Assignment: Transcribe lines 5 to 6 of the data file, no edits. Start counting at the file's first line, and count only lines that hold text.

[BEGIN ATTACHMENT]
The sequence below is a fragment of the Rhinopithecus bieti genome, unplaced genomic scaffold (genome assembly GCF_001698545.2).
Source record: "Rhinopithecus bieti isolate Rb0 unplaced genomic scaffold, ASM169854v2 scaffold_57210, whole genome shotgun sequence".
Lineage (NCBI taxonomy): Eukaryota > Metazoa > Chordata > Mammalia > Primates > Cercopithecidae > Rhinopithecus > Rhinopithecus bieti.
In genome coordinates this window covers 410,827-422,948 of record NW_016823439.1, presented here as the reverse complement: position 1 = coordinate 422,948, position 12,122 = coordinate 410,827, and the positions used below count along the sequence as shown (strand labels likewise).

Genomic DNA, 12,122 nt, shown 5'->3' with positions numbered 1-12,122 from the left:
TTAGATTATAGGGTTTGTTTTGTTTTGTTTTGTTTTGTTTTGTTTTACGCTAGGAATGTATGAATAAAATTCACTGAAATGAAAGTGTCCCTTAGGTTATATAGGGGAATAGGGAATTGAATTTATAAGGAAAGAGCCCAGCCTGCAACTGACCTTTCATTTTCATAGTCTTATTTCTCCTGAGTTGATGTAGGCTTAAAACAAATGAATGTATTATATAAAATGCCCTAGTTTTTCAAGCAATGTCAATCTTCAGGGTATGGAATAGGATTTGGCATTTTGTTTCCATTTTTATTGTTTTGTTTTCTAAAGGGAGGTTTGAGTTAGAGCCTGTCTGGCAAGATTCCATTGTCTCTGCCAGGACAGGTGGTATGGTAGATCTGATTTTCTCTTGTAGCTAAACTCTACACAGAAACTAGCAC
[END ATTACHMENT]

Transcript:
Genomic DNA, 12,122 nt, shown 5'->3' with positions numbered 1-12,122 from the left:
TTAGATTATAGGGTTTGTTTTGTTTTGTTTTGTTTTGTTTTGTTTTACGCTAGGAATGTATGAATAAAATTCACTGAAATGAAAGTGTCCCTTAGGTTATATAGGGGAATAGGGAATTGAATTTATAAGGAAAGAGCCCAGCCTGCAACTGACCTTTCATTTTCATAGTCTTATTTCTCCTGAGTTGATGTAGGCTTAAAACAAATGAATGTATTATATAAAATGCCCTAGTTTTTCAAGCAATGTCAATCTTCAGGGTATGGAATAGGATTTGGCATTTTGTTTCCATTTTTATTGTTTTGTTTTCTAAAGGGAGGTTTGAGTTAGAGCCTGTCTGGCAAGATTCCATTGTCTCTGCCAGGACAGGTGGTATGGTAGATCTGATTTTCTCTTGTAGCTAAACTCTACACAGAAACTAGCAC